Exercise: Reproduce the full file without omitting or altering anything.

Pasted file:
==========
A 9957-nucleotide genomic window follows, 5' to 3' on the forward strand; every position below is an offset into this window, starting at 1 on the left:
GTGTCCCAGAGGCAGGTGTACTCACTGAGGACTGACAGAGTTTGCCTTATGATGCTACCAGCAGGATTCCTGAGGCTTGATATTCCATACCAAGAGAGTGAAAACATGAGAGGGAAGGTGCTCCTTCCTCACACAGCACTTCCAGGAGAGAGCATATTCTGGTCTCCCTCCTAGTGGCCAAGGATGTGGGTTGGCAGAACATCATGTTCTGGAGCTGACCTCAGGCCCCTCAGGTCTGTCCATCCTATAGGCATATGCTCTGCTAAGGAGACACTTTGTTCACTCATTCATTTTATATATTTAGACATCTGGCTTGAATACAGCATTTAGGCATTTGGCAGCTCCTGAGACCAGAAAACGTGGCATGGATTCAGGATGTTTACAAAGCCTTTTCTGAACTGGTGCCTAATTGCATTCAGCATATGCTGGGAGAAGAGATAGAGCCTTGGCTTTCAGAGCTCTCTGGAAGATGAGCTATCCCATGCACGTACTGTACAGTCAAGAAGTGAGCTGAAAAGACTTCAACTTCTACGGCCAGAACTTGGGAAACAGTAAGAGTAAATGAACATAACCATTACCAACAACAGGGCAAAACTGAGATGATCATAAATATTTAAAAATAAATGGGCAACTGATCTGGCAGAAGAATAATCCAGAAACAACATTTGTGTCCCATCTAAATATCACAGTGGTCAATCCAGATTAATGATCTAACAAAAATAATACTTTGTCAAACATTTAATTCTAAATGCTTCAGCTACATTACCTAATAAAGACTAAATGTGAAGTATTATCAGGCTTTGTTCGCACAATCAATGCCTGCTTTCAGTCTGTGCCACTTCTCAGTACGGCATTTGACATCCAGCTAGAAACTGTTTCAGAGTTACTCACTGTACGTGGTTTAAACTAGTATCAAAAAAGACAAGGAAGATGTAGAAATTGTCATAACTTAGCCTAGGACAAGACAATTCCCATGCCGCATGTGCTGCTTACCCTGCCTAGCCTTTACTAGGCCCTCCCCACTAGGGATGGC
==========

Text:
A 9957-nucleotide genomic window follows, 5' to 3' on the forward strand; every position below is an offset into this window, starting at 1 on the left:
GTGTCCCAGAGGCAGGTGTACTCACTGAGGACTGACAGAGTTTGCCTTATGATGCTACCAGCAGGATTCCTGAGGCTTGATATTCCATACCAAGAGAGTGAAAACATGAGAGGGAAGGTGCTCCTTCCTCACACAGCACTTCCAGGAGAGAGCATATTCTGGTCTCCCTCCTAGTGGCCAAGGATGTGGGTTGGCAGAACATCATGTTCTGGAGCTGACCTCAGGCCCCTCAGGTCTGTCCATCCTATAGGCATATGCTCTGCTAAGGAGACACTTTGTTCACTCATTCATTTTATATATTTAGACATCTGGCTTGAATACAGCATTTAGGCATTTGGCAGCTCCTGAGACCAGAAAACGTGGCATGGATTCAGGATGTTTACAAAGCCTTTTCTGAACTGGTGCCTAATTGCATTCAGCATATGCTGGGAGAAGAGATAGAGCCTTGGCTTTCAGAGCTCTCTGGAAGATGAGCTATCCCATGCACGTACTGTACAGTCAAGAAGTGAGCTGAAAAGACTTCAACTTCTACGGCCAGAACTTGGGAAACAGTAAGAGTAAATGAACATAACCATTACCAACAACAGGGCAAAACTGAGATGATCATAAATATTTAAAAATAAATGGGCAACTGATCTGGCAGAAGAATAATCCAGAAACAACATTTGTGTCCCATCTAAATATCACAGTGGTCAATCCAGATTAATGATCTAACAAAAATAATACTTTGTCAAACATTTAATTCTAAATGCTTCAGCTACATTACCTAATAAAGACTAAATGTGAAGTATTATCAGGCTTTGTTCGCACAATCAATGCCTGCTTTCAGTCTGTGCCACTTCTCAGTACGGCATTTGACATCCAGCTAGAAACTGTTTCAGAGTTACTCACTGTACGTGGTTTAAACTAGTATCAAAAAAGACAAGGAAGATGTAGAAATTGTCATAACTTAGCCTAGGACAAGACAATTCCCATGCCGCATGTGCTGCTTACCCTGCCTAGCCTTTACTAGGCCCTCCCCACTAGGGATGGC